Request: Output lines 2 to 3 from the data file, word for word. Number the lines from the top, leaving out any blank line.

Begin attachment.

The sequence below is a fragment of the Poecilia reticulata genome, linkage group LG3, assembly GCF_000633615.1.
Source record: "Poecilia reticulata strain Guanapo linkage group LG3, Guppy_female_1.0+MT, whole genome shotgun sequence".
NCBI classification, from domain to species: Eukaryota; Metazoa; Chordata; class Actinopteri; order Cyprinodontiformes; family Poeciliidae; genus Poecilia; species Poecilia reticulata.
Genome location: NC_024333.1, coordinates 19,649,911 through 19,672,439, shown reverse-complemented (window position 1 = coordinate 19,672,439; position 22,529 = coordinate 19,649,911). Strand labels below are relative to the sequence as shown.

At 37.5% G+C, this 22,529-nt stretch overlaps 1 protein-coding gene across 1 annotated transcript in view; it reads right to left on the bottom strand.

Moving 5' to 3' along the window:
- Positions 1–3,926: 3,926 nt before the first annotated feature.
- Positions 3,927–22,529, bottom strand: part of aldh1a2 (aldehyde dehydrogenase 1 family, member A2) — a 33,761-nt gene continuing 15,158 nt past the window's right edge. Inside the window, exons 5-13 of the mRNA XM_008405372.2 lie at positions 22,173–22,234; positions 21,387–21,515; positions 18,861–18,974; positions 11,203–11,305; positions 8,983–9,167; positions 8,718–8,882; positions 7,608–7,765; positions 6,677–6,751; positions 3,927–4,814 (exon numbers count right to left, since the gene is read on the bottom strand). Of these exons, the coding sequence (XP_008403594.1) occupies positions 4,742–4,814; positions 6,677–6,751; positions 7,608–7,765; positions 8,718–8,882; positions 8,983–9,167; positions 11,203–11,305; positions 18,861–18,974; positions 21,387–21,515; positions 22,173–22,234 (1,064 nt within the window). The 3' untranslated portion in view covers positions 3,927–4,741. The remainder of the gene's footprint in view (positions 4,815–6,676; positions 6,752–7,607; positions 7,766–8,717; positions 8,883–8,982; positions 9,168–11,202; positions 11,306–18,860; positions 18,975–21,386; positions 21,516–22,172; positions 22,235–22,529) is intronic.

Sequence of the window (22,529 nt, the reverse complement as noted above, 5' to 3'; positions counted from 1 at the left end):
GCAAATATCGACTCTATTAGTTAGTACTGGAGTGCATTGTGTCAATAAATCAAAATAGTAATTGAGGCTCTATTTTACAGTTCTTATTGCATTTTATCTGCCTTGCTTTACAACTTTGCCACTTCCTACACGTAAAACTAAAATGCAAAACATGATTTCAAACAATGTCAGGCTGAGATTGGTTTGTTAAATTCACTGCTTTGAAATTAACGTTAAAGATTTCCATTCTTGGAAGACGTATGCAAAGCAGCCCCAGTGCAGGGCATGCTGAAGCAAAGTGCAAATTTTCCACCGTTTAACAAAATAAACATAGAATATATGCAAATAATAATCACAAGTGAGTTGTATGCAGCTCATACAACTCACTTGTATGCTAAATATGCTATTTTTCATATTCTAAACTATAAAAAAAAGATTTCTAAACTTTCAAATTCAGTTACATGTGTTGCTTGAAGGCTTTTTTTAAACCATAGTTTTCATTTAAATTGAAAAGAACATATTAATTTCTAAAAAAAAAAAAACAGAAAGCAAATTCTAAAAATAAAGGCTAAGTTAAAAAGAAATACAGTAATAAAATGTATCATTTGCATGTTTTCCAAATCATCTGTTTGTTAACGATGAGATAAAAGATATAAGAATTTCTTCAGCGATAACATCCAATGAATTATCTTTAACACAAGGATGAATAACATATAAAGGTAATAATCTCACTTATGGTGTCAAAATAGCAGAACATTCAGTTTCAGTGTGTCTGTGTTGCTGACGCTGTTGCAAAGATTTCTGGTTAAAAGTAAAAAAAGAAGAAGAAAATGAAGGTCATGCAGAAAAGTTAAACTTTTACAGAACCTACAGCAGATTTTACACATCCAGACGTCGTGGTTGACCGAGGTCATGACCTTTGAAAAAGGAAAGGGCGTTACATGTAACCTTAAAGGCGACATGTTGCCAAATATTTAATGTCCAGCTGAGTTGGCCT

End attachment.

Source record: "Poecilia reticulata strain Guanapo linkage group LG3, Guppy_female_1.0+MT, whole genome shotgun sequence".
NCBI classification, from domain to species: Eukaryota; Metazoa; Chordata; class Actinopteri; order Cyprinodontiformes; family Poeciliidae; genus Poecilia; species Poecilia reticulata.